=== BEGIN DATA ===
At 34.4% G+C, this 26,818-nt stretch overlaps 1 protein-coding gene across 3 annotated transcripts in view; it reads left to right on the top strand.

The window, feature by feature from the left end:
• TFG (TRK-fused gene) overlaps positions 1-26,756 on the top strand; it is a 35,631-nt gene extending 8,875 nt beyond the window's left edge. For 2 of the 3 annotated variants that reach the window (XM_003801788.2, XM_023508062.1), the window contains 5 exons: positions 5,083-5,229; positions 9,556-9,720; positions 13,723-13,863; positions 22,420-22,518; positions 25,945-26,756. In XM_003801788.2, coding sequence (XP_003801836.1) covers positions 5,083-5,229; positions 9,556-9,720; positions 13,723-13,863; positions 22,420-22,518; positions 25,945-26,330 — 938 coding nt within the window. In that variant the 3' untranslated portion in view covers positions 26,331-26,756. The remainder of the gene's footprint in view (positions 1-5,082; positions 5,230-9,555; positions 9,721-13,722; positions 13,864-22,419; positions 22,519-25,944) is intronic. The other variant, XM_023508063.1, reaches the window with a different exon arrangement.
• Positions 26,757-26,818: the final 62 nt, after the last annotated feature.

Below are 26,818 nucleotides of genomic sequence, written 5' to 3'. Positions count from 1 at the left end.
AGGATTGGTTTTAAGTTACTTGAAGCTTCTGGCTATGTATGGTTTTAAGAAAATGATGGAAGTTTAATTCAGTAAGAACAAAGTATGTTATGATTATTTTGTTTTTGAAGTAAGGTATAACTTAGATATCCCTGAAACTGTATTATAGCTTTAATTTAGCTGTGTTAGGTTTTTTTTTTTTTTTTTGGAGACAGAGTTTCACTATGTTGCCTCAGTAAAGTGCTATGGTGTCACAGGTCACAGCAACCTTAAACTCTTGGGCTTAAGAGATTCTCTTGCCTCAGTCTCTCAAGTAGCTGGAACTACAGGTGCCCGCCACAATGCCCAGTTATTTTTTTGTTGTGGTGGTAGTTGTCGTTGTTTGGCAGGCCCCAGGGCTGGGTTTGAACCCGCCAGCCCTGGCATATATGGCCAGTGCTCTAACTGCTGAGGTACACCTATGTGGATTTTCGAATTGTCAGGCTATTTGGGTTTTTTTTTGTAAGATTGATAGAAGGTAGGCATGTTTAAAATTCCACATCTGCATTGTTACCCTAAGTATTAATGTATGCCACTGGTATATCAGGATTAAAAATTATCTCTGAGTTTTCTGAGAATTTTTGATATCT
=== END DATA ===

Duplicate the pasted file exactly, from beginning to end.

At 34.4% G+C, this 26,818-nt stretch overlaps 1 protein-coding gene across 3 annotated transcripts in view; it reads left to right on the top strand.

The window, feature by feature from the left end:
• TFG (TRK-fused gene) overlaps positions 1-26,756 on the top strand; it is a 35,631-nt gene extending 8,875 nt beyond the window's left edge. For 2 of the 3 annotated variants that reach the window (XM_003801788.2, XM_023508062.1), the window contains 5 exons: positions 5,083-5,229; positions 9,556-9,720; positions 13,723-13,863; positions 22,420-22,518; positions 25,945-26,756. In XM_003801788.2, coding sequence (XP_003801836.1) covers positions 5,083-5,229; positions 9,556-9,720; positions 13,723-13,863; positions 22,420-22,518; positions 25,945-26,330 — 938 coding nt within the window. In that variant the 3' untranslated portion in view covers positions 26,331-26,756. The remainder of the gene's footprint in view (positions 1-5,082; positions 5,230-9,555; positions 9,721-13,722; positions 13,864-22,419; positions 22,519-25,944) is intronic. The other variant, XM_023508063.1, reaches the window with a different exon arrangement.
• Positions 26,757-26,818: the final 62 nt, after the last annotated feature.

Below are 26,818 nucleotides of genomic sequence, written 5' to 3'. Positions count from 1 at the left end.
AGGATTGGTTTTAAGTTACTTGAAGCTTCTGGCTATGTATGGTTTTAAGAAAATGATGGAAGTTTAATTCAGTAAGAACAAAGTATGTTATGATTATTTTGTTTTTGAAGTAAGGTATAACTTAGATATCCCTGAAACTGTATTATAGCTTTAATTTAGCTGTGTTAGGTTTTTTTTTTTTTTTTTGGAGACAGAGTTTCACTATGTTGCCTCAGTAAAGTGCTATGGTGTCACAGGTCACAGCAACCTTAAACTCTTGGGCTTAAGAGATTCTCTTGCCTCAGTCTCTCAAGTAGCTGGAACTACAGGTGCCCGCCACAATGCCCAGTTATTTTTTTGTTGTGGTGGTAGTTGTCGTTGTTTGGCAGGCCCCAGGGCTGGGTTTGAACCCGCCAGCCCTGGCATATATGGCCAGTGCTCTAACTGCTGAGGTACACCTATGTGGATTTTCGAATTGTCAGGCTATTTGGGTTTTTTTTTGTAAGATTGATAGAAGGTAGGCATGTTTAAAATTCCACATCTGCATTGTTACCCTAAGTATTAATGTATGCCACTGGTATATCAGGATTAAAAATTATCTCTGAGTTTTCTGAGAATTTTTGATATCT